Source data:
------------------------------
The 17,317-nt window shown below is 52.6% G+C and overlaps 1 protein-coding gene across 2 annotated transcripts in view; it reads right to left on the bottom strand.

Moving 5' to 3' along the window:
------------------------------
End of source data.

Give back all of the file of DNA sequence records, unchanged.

The 17,317-nt window shown below is 52.6% G+C and overlaps 1 protein-coding gene across 2 annotated transcripts in view; it reads right to left on the bottom strand.

Moving 5' to 3' along the window: